To say that over the past decade, the nature and forms of civic engagement in Canada and around the globe has been changing might be an understatement. Our recent federal election has shown that Canadians continue to be actively engaged in our political system, yet Canadians are also trying to effect change in diverse ways, outside the political process locally, nationally and beyond our borders. Surprisingly, there has been little holistic analysis of these new social engagement trends.
Last month, Canadians went to the polls to elect a new federal government and, in addition to discussions on the profoundly changed political landscape, there was a great deal of discussion on voter turnout, a purported key indicator of how engaged we are as citizens in our democracy. But engagement is about far more than voting in elections (as important as that is) – the nature and arenas of engagement in Canada are changing.
Over the past few decades we have seen the rise of social entrepreneurship challenging traditional philanthropy while concurrently the voluntary sector has become professionalized. This has been accompanied by an increased focus in the corporate sector on corporate social responsibility (CSR) motivated by a genuine desire to effect positive change as well as a conscious strategy to better reach target markets.
At the same time, there has been a rise in the number of registered charitable organizations in Canada from approximately 50,000 thirty years ago to over 85,000 today, indicating a proliferation of causes competing for Canadians’ attention. These developments are taking place while public debate is ensuing in Canada, and elsewhere, around the limits of state intervention in civic life (think of Phillip Blond, David Cameron and the U.K.’s Big Society). Does this fragmentation decrease our effectiveness in addressing the most pressing problems facing our society and the global community, or provide more opportunities to positively contribute?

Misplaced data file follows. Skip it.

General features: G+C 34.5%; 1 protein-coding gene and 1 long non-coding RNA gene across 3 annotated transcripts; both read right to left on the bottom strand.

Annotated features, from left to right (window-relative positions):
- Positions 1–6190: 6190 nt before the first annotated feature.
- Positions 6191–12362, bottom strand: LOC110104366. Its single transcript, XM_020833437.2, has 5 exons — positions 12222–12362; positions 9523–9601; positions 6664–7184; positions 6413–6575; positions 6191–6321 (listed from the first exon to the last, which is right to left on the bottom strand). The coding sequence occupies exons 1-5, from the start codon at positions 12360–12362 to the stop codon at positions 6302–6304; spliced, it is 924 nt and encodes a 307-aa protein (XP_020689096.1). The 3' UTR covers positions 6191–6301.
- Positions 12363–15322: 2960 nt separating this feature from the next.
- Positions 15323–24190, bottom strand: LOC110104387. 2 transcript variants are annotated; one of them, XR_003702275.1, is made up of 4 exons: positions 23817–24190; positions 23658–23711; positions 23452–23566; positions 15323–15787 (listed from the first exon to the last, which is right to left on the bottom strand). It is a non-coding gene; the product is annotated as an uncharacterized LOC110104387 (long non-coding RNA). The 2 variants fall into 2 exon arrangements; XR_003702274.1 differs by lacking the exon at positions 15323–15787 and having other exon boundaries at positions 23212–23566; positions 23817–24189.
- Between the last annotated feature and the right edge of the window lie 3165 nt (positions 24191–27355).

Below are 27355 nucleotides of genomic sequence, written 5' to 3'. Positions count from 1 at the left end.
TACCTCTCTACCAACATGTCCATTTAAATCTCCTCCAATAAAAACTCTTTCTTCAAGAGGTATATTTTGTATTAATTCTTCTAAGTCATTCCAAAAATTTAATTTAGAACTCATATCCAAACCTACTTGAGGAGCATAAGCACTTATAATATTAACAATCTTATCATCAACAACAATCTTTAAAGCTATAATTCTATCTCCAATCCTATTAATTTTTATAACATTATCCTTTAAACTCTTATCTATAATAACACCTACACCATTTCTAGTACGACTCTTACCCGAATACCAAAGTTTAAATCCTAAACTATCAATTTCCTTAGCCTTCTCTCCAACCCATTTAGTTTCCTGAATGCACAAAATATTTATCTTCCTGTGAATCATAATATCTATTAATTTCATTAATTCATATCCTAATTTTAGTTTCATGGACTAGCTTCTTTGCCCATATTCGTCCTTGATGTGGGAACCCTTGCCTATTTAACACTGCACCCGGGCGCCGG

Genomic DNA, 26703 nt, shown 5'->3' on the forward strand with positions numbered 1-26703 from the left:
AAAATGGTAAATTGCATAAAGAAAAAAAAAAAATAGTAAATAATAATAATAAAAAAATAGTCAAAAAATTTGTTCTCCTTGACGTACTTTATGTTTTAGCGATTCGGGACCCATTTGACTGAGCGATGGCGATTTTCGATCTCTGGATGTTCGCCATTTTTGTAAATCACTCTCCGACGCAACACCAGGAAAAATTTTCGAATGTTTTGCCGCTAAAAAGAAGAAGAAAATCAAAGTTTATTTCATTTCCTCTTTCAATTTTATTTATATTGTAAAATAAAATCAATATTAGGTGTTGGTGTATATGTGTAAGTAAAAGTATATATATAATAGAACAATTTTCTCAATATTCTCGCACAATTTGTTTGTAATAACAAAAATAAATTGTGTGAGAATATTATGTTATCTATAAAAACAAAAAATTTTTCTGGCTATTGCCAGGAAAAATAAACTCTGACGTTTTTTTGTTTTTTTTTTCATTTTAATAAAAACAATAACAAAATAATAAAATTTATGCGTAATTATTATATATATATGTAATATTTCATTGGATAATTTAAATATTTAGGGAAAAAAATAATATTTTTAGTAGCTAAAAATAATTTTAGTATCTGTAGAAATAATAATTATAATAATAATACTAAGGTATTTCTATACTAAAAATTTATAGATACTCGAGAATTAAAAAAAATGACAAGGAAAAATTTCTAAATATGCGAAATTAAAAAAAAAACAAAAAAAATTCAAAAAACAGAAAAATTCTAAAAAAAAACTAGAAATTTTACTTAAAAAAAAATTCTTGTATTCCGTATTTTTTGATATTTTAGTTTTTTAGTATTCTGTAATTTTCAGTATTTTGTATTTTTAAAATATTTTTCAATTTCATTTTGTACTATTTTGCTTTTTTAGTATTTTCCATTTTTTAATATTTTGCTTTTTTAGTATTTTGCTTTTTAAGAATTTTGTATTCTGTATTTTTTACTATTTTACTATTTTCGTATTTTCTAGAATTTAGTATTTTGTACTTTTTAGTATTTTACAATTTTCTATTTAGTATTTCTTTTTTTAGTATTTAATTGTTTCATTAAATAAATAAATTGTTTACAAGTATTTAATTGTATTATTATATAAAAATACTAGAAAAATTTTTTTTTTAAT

Change is also being driven by new technologies including social media, as evidenced by the impact of Twitter, Facebook and blogs and their non-hierarchical approach to communication, which are now ubiquitous in the general culture and challenging the status quo. These have special meaning for governments – at all levels – as they grapple to keep up with the speed of communications and volume of feedback to knit together a social and policy consensus in an increasingly crowded “blogosphere.” And, of course, it is this social media that has driven the kinds of grassroots engagement that continues to play such a crucial role in the recent uprisings taking place in the Arab world. This environment creates an opportune moment to investigate the impact and efficacy of these new media as instruments for meaningful lasting social change, apart from their ability to mobilize individuals toward action.